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Teledyne LeCroy

23 posts
Now that we have a better understanding of what's happening under the hood of a 10x passive oscilloscope probe, we can sum up its key characteristics. The first thing to know about such probes is that they offer relatively low bandwidth (<100 MHz). This is largely a result of the probe's tip inductance.   A 10x passive probe is going to exhibit a relatively low signal-to-noise ratio (SNR). For one thing, you give up 20 dB in SNR simply due to the fact that the probe attenuates the measu ...
We've been discussing the ubiquitous 10x passive probe here on Test Happens, beginning with an overview of the probe-oscilloscope system. We turned to the 10x passive probe itself and the issues posed by its constitutive circuitry. Then we covered what about that circuitry makes it usable at all, namely, its built-in equalization circuit.   Figure 1: With unequal impedances at either end of the coax, are cable reflections a concern in 10x passive probes?   Now we'll consider anothe ...
If you're using 10x passive probes with your oscilloscope, it's important to understand the bandwidth of your probing system and how it's affected by various methods of probing the signal of interest. There's a relatively easy way to determine this parameter by probing a fast-edge, 10-MHz signal from a square-wave generator. Doing so can also instruct us in the effects of tip inductance on the probe's bandwidth.   When you look at the frequency spectrum of that fast-edge signal, you'll fin ...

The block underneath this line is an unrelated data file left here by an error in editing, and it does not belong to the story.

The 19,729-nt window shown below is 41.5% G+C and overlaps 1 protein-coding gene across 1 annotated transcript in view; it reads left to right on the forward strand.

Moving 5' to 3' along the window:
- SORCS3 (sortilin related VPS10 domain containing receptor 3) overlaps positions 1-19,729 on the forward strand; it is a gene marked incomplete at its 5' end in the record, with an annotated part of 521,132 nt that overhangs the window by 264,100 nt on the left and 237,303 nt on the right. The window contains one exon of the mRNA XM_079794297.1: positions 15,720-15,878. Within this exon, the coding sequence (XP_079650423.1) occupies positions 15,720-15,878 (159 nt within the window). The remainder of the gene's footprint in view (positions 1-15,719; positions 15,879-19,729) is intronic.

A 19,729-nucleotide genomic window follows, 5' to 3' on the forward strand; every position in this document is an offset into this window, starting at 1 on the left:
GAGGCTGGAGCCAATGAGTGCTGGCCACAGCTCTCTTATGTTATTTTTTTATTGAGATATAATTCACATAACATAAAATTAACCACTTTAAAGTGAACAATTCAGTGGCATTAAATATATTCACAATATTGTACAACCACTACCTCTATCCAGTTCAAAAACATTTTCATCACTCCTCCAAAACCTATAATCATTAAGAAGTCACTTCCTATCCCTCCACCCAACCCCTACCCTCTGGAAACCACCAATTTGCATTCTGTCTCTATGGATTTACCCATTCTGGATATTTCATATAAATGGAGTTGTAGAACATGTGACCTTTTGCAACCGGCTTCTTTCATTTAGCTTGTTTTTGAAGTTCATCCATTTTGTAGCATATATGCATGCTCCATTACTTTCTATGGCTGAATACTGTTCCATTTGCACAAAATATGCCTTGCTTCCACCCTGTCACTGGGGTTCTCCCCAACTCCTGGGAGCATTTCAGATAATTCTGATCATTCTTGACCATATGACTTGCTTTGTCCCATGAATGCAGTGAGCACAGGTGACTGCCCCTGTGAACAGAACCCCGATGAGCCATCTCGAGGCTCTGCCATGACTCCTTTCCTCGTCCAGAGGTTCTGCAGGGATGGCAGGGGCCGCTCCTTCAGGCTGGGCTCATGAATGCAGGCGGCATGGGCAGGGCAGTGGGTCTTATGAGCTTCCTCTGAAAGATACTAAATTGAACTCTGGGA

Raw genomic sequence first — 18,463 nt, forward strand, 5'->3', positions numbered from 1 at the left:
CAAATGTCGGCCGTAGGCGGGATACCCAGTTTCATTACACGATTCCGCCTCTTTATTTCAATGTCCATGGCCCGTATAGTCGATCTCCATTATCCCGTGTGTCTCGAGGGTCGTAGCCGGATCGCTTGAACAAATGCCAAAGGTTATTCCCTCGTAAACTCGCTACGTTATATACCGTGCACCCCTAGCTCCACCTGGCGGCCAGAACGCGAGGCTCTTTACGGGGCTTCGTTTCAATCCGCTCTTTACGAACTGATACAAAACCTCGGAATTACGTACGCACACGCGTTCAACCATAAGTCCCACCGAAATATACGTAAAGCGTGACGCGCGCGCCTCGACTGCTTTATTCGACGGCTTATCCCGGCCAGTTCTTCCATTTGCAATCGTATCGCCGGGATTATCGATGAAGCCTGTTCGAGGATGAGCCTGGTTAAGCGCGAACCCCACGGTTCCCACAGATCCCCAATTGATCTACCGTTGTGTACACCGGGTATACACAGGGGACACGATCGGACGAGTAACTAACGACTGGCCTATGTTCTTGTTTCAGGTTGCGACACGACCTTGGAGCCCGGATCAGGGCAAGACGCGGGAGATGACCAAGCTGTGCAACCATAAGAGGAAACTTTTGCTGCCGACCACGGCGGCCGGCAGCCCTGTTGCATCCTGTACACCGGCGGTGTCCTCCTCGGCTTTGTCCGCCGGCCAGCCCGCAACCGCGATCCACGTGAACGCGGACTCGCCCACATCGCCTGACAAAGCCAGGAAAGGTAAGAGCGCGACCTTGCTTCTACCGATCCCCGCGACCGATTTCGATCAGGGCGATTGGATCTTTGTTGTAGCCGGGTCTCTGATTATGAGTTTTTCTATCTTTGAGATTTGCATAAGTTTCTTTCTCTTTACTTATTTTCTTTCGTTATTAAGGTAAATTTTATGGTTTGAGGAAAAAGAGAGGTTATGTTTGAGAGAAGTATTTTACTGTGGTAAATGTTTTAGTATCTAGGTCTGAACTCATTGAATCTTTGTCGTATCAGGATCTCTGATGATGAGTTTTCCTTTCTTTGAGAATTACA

We've been discussing 10x passive probes and their inner workings; our last post covered all the ways in which a 10x passive probe is apt to be a liability. They'd be basically unusable for any measurements at all but for one attribute: their equalization circuit (Figure 1). Without it, the 10x passive probe makes a pretty good low-pass filter, but the equalization circuit counters that with a high-pass filter to balance things out.   Figure 1: The adjustable equalization circuit on the ...
We began this series of posts on oscilloscope probes by putting them in perspective: Probes have a number of different jobs to do, including serving effectively as both a mechanical and electrical interface. Despite having electrical attributes of their own, we want them to grab our signal of interest, but we don't want them to affect that signal in any way.   In fact, we'd like our probe-cable-oscilloscope measurement system to be perfect, possessing: A mechanical interface that conforms ...